Facial Recognition

By nielsbonde, 30th April 2018


Adress: Uferhallen, Uferstraße 8. 13357 Berlin, Germany.

OPENING: Friday May 25. from 18:00 to 22:00.

Opening times:  Mo-Fr 9:00-15:00. And by appointment.

Surveillance. From 1992 I have been addressing the topic in installations and objects, but as the use of computers and cameras have become ubiquitous today, data collection is no science fiction or paranoid delusion. The exhibition is about surveillance based on very small amounts of data, like metadata and face recognition. In order to get a 95% sure recognition from publicly accessible image databases only 6×7 pixels are required. For comparison Facebook profile images are 960×960 pixels, which is 21,000 times more than necessary for this 95% secure recognition. And this data is forever.

The exhibitions center piece is a screen of a 160×243 cm screen of only 11×17 pixels showing a Mark Zuckerberg answering Senator (D) Dick Durbins question: ”Mr. Zuckerberg, would you be comfortable sharing with us the name of the hotel you stayed on last night?” with an embarrassed ”Ahhhmm … hehe… ehhhmmmm … no” and a headshake. Even though the video of Zuckerberg is extremely coarsely pixellated, it should be easy to make it a almost certain recognition. Opposite of the screen on podiums there are a group of tin foil helmets named after NSA surveillance programs. Quantum Theory, Treasure Map, Packaged Goods, Genie, Cult Weave, Traffic Thief, Fallout, Boundless Informant, Egotistical Giraffe, Evilolive are only some of the fantastic names that the NSA programmers have thought up for the spying programmes.
And it’s not only Facebook and Google we’re going to keep a close eye on, developments in Russia and China are far ahead.
”In a seemingly ill-timed reintroduction, Facebook resumed asking European and Canadian users for permission to use its facial-recognition technology. The social-media firm, under fire for breaches of privacy, is keen to re-deploy an algorithm that identifies people in pictures and tags them automatically, without their explicit permission. Facebook had promised European regulators it would drop it in 2012.”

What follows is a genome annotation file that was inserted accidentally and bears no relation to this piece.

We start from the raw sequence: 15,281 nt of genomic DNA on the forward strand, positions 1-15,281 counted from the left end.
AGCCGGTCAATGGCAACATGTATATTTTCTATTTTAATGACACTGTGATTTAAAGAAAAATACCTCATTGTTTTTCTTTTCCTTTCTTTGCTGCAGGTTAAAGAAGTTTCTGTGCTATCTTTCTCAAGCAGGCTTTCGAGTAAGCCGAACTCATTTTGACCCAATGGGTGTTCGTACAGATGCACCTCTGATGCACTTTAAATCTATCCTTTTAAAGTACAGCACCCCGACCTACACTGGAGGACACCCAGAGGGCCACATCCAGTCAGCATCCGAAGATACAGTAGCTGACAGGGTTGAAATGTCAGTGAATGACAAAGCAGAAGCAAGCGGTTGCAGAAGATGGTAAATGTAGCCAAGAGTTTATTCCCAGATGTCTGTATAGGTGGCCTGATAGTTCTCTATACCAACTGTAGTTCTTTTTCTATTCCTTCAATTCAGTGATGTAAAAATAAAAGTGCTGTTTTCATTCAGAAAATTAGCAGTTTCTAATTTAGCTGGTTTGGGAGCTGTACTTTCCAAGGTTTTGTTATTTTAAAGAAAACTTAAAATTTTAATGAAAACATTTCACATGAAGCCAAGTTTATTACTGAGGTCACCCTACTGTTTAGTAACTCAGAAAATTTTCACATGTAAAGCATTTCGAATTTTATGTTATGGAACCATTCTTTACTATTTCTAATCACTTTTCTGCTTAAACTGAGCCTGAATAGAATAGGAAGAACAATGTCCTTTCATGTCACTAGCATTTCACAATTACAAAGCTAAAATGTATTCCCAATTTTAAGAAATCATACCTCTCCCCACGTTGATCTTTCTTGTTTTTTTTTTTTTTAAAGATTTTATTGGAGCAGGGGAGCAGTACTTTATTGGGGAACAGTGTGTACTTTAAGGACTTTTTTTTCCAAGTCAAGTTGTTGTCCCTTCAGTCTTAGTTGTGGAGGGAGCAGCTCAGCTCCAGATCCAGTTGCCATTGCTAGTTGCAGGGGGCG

The russian identification app FindFace can identify random passersby with about 70 percent accuracy, given two conditions: You need to snap a photo of them, and they need to have a social media profile. “If you see someone you like, you can photograph them, find their identity, and then send them a friend request,” Alexander Kabakov (29), who created the identification app FindFace with Artem Kukharenko (26), told the Guardian in an interview. “Alternatively”, he said, “you can run a photo of an ex or celebrity through the program, and FindFace will spit out the social media profiles of similar-looking people”.
“In China, law enforcement agencies have been using advanced biometric technology to track citizens for years. These technologies are part of a coordinated national effort to create the “omnipresent, completely connected always on and fully controllable” video surveillance network envisioned by the Chinese Ministry of Public Security in 2015.
Emblematic of this unprecedented surveillance apparatus are the facial recognition devices deployed in Shenzhen that are meant to deter jaywalkers. These devices take photos of offenders and display them on large LED screens above the intersection, along with their name and part of their government ID number.”
The exhibition is a call for digital resistance.